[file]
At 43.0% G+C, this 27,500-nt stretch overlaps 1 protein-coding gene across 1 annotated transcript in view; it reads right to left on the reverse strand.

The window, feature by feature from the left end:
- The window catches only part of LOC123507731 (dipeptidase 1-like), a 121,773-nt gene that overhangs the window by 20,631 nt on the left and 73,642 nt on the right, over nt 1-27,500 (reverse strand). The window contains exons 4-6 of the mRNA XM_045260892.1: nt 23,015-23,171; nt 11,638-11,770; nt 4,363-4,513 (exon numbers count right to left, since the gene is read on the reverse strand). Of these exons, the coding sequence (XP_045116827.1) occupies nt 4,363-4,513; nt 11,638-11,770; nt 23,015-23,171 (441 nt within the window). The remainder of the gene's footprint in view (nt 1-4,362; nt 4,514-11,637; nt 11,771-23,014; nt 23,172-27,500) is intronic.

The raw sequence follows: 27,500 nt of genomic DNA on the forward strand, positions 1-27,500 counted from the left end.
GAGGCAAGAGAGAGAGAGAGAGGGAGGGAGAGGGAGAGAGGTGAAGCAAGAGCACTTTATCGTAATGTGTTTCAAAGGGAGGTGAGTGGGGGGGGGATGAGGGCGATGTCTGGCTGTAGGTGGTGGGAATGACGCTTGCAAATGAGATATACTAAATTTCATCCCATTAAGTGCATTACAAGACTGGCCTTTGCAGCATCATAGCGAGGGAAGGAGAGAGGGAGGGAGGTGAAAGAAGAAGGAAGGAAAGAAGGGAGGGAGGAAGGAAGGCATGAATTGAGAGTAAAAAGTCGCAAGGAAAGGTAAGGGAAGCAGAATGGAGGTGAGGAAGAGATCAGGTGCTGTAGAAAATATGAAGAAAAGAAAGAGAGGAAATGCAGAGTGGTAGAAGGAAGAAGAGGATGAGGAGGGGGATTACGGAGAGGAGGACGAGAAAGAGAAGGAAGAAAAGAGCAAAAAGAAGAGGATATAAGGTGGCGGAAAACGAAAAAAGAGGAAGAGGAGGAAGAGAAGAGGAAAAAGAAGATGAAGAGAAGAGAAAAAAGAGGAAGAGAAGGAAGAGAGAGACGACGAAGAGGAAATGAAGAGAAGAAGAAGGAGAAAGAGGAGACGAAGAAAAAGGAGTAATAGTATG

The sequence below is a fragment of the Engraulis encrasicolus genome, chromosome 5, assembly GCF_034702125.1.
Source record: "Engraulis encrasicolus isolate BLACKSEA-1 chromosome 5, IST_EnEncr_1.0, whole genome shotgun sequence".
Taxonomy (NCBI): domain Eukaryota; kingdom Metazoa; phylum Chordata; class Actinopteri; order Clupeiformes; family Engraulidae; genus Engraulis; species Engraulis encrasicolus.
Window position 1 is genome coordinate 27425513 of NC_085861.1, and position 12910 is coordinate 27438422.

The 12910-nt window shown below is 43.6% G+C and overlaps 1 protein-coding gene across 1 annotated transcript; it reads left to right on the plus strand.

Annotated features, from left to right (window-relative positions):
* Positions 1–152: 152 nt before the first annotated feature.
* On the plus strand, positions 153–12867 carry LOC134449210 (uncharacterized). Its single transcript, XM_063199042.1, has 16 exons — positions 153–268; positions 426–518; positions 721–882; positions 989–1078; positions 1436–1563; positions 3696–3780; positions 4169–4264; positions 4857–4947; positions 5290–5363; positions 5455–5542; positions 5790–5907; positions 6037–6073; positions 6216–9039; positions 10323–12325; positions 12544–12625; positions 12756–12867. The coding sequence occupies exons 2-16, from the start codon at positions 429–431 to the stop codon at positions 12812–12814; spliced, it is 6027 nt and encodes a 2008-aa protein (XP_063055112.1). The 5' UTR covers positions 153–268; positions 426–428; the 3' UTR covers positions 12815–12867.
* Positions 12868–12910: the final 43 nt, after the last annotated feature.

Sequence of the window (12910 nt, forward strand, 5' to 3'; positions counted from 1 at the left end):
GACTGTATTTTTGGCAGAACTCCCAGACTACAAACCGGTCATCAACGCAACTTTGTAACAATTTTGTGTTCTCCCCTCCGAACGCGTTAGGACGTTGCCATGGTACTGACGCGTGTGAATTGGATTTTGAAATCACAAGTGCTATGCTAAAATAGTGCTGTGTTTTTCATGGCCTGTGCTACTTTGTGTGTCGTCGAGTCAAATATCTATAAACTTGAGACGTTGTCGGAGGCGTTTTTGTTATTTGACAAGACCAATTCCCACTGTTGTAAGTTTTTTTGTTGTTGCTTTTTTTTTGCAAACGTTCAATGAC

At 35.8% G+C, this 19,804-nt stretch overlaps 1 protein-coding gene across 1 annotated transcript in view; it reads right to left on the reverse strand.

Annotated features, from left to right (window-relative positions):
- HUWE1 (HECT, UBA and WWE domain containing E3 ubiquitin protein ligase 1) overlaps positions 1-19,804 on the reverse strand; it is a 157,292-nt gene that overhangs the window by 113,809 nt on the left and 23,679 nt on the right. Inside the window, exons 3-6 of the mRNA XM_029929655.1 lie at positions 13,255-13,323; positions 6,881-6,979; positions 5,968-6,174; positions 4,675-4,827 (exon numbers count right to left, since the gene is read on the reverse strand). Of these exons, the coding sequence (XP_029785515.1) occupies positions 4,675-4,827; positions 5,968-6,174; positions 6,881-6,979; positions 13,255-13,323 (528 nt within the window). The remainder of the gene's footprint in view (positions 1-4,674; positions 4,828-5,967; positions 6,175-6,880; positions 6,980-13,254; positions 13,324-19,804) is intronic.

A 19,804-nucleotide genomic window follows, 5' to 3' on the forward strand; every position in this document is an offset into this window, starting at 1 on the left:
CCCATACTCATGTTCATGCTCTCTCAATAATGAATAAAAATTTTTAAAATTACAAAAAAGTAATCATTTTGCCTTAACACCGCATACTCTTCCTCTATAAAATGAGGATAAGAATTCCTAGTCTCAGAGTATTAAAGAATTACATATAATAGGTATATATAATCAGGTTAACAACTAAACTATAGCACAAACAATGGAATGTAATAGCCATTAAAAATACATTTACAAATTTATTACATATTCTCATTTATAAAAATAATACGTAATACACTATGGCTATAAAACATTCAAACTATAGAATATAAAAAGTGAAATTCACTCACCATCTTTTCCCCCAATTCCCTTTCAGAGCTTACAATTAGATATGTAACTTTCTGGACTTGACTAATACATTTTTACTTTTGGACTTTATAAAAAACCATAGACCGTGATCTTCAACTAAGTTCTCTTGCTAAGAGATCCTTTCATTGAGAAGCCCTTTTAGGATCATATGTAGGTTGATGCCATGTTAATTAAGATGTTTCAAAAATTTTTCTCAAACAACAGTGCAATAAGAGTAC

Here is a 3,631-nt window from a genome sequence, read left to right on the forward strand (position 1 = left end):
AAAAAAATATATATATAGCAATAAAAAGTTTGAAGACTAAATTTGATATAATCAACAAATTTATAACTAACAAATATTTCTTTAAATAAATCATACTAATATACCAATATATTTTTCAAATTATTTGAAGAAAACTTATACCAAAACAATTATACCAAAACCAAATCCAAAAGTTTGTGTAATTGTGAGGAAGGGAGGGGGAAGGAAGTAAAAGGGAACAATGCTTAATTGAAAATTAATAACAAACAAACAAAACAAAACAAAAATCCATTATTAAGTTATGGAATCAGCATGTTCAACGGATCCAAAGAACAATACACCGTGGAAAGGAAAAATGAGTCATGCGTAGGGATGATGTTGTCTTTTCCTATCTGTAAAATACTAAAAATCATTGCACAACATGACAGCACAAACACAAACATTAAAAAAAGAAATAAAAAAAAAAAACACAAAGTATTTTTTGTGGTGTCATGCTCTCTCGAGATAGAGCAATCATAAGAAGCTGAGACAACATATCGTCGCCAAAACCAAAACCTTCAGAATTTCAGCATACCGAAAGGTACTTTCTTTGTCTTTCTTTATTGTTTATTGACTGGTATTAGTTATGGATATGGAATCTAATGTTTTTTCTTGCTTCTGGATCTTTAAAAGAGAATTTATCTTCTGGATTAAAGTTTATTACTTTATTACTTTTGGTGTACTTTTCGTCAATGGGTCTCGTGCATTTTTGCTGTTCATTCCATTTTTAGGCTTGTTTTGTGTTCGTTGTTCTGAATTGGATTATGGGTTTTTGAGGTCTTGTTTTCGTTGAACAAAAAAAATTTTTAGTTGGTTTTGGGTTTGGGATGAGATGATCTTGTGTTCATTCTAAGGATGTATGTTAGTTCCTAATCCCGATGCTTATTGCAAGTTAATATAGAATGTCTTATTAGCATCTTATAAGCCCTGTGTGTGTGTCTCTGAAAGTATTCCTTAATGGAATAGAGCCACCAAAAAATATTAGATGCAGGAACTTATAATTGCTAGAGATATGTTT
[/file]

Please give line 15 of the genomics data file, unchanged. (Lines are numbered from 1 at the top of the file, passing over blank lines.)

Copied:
Sequence of the window (12910 nt, forward strand, 5' to 3'; positions counted from 1 at the left end):